Endangered Frogs Delay Rebuilding After Paradise Wildfire

Endangered Frogs Delay Rebuilding After Paradise Wildfire

After losing their homes last fall during the devastating Camp Fire that destroyed most of the town of Paradise, Calif., many residents are anxious to rebuild.

Hundreds of them, however, will have to wait. About 800 properties are located near a waterway that’s the home of endangered frogs and other species. Before clean-up efforts can begin, state and federal officials must make sure the work doesn’t cause harm to the environment and wildlife.

Endangered Frogs Delay Rebuilding After Paradise Wildfire
Photo credit: Wikimedia Commons

Many people aren’t happy about the delay. The situation is “truly absurd,” California Sen. Jim Nielsen (R-Tehama) wrote on Twitter. “Survivors and rebuilding efforts must have priority over frogs.”

But isn’t it just as absurd to be upset over this temporary hurdle, especially since the frogs and other wildlife made this area their home long before those houses were originally built? It may be easy for Nielsen to dismiss them since they’re frogs, but they’re a vital part of the ecosystem.

Among other benefits, frogs eat insects that destroy crops and transmit diseases, like West Nile Virus. They’re also a food source for birds, snakes and other animals. The disappearance of frogs could “disturb an intricate food web with cascading effects felt throughout an entire ecosystem,” warned biologist Maureen Donnelly.

Among the species that inhabit this area of Paradise are the endangered California red-legged frog, foothill yellow-legged frog and Western pond turtle, along with several bird, bat and fish species, according to a list provided by the California Department of Fish and Wildlife (CDFW), the Sacramento Bee reports.

California red-legged frogs are the largest native frog in the Western United States. This species is famous for being the subject of the classic Mark Twain short story, “The Celebrated Jumping Frog of Calaveras County.” But they’ve now lost 70 percent of their former habitat in Calaveras and other California counties. Potential threats to these frogs, according to the U.S. Fish and Wildlife Service (FWS), “include elimination or degradation of habitat from land development.”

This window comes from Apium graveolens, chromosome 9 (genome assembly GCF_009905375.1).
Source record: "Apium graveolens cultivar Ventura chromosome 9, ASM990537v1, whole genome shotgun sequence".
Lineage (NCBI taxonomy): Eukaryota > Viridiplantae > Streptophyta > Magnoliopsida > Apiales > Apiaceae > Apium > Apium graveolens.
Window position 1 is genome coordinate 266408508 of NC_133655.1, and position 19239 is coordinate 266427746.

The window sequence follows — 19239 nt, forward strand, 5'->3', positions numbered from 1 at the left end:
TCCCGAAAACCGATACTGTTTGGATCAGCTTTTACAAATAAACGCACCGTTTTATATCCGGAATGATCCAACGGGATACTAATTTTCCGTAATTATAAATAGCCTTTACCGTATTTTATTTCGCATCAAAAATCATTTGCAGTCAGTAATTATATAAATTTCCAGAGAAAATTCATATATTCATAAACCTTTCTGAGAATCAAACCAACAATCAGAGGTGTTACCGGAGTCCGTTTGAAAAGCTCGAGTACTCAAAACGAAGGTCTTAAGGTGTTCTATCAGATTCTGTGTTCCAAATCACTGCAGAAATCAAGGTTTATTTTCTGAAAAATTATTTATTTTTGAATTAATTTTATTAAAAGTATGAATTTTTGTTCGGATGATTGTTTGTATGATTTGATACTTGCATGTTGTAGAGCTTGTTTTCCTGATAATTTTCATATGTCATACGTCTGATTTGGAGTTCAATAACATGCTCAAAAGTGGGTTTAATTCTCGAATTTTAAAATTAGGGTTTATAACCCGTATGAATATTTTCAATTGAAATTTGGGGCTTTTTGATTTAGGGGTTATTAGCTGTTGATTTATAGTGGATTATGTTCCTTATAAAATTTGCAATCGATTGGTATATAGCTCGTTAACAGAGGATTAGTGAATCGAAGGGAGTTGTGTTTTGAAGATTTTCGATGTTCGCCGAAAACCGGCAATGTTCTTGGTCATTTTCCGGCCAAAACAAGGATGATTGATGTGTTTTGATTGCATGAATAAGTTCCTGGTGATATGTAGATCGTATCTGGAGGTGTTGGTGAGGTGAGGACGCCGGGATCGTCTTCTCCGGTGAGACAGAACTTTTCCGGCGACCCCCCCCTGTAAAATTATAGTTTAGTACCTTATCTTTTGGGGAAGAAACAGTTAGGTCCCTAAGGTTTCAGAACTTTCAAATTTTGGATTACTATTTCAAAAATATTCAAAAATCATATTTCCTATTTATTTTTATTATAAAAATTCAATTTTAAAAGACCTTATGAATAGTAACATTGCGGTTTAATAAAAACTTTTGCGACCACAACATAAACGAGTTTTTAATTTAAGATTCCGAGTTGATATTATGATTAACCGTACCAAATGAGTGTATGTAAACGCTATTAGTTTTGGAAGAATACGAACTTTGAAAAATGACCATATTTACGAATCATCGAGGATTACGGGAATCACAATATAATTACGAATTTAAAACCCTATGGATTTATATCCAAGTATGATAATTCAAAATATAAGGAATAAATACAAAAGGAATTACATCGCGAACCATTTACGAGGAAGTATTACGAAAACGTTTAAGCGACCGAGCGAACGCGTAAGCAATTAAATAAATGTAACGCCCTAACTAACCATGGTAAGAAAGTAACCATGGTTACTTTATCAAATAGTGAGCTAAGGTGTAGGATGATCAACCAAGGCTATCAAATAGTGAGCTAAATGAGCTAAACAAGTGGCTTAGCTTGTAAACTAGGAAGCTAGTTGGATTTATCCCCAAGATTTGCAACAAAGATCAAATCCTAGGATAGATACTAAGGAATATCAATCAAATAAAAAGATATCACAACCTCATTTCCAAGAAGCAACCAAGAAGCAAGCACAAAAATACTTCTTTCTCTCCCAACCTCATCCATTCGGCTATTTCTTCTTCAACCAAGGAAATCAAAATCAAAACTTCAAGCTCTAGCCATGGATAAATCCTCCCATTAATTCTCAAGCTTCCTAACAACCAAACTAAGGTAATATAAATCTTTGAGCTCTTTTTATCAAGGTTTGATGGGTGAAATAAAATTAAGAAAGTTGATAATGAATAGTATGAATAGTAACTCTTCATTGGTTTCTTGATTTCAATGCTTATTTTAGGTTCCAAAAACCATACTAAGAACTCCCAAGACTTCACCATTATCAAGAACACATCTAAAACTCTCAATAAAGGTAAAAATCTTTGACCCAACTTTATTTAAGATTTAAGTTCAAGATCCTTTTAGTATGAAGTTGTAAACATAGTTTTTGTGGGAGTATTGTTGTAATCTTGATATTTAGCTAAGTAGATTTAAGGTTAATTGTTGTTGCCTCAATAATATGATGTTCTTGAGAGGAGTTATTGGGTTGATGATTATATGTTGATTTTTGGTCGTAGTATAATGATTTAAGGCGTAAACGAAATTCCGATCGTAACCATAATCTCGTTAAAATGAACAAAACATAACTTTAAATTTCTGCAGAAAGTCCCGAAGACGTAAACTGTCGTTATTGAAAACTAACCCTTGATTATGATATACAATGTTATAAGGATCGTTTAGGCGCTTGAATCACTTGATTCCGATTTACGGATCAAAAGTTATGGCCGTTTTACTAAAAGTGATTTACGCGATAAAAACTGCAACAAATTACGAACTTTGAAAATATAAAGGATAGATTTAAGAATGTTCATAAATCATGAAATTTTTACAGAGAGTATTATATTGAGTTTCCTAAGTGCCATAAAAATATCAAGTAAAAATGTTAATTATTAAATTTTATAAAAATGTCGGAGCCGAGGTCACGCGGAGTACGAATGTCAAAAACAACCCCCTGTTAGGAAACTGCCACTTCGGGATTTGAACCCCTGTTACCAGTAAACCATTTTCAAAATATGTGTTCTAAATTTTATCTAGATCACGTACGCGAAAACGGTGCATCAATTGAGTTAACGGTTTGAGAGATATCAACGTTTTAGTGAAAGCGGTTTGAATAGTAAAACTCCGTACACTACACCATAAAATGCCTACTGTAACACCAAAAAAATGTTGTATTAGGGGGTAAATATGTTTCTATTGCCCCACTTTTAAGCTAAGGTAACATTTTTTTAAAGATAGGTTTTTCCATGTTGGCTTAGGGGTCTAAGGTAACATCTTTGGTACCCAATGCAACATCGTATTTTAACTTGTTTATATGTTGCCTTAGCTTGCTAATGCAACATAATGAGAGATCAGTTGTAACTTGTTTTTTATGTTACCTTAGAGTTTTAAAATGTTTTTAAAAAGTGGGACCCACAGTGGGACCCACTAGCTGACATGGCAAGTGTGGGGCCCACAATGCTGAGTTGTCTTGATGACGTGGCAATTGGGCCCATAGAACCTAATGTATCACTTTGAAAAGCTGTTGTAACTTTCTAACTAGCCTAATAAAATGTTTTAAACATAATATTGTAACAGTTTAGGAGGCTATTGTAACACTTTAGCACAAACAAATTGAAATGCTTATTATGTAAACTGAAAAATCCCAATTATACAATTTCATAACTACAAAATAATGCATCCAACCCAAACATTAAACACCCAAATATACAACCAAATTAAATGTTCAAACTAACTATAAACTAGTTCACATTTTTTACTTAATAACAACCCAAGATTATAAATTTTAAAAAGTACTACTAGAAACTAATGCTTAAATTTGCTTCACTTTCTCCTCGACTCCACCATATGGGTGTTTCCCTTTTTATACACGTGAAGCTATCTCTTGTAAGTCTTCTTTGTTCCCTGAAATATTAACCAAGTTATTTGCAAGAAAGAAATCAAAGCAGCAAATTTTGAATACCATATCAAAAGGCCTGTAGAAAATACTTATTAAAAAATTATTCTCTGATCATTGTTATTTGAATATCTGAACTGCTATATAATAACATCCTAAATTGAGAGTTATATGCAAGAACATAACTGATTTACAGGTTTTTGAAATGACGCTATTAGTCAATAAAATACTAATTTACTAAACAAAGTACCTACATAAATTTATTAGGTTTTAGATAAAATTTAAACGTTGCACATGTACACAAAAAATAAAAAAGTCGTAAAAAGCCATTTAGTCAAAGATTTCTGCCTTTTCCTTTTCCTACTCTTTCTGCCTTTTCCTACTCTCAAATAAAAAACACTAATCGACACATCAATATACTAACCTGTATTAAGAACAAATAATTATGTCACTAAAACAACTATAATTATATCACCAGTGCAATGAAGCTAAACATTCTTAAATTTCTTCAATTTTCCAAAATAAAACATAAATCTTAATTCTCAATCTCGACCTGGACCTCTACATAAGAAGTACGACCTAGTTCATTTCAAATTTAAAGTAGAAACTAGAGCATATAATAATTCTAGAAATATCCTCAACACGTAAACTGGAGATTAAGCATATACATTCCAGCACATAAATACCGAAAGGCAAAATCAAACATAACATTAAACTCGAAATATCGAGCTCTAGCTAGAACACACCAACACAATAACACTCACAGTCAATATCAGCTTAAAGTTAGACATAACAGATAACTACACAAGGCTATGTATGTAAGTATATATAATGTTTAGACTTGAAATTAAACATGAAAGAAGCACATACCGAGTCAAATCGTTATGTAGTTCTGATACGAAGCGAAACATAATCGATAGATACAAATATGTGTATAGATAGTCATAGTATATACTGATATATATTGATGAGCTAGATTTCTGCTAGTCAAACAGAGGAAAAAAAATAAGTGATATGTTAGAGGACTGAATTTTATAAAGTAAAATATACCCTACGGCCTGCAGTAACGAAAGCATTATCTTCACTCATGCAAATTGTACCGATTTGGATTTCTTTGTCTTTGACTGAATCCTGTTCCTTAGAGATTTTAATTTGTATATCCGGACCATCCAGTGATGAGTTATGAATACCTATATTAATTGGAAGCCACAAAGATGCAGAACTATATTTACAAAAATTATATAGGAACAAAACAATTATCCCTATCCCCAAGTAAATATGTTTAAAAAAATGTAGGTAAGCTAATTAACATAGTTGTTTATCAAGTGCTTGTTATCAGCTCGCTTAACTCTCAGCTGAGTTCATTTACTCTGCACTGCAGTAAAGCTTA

Foothill yellow-legged frogs could also once be found in streams and rivers from Oregon to Southern California, but due to factors like urbanization, climate change and pesticide use, they’ve disappeared from their southernmost habitats and are also in decline in Northern California.

“Protecting these frogs will also benefit other wildlife and many river and stream ecosystems in California that we already love and rely on for recreation, open space and drinking water,” said the Center for Biological Diversity’s Jenny Loda in 2017, after the organization successfully petitioned the California Fish and Game Commission to advance these frogs as a candidate species under the California Endangered Species Act.

To protect these and other species, California’s Fish and Game Code prohibits clean-up crews from altering streams or waterways, using any materials from waterways and disposing any debris in a manner that could make it end up in waterways.

Several agencies, including the CDFW, FWS, National Oceanic and Atmospheric Administration, and CalRecycle are working together on a protocol to safely deal with the environmental concerns in Paradise, California Office of Emergency Services (Cal OES) spokesman Eric Lamoureux told the Sacramento Bee. As of May 10, he said the plans were close to being finalized.

“We are trying to balance the need to get these properties cleared as quickly as possible but also protecting our environment out there,” Lamoureux said. Elsewhere in Paradise, 141 debris removal crews are clearing over 100 properties each day.

It’s understandable that survivors of the worst wildfire in California history want to start rebuilding their homes—and lives—as quickly as possible. But as for the vulnerable frogs whose lives could be impacted in this process, once they’re gone, they’re gone for good, with no chance to start over. Here’s hoping a protocol is soon finalized that leads to a safe, peaceful co-existence for all species involved.

This article was first published by Care2.com on 20 May 2019.


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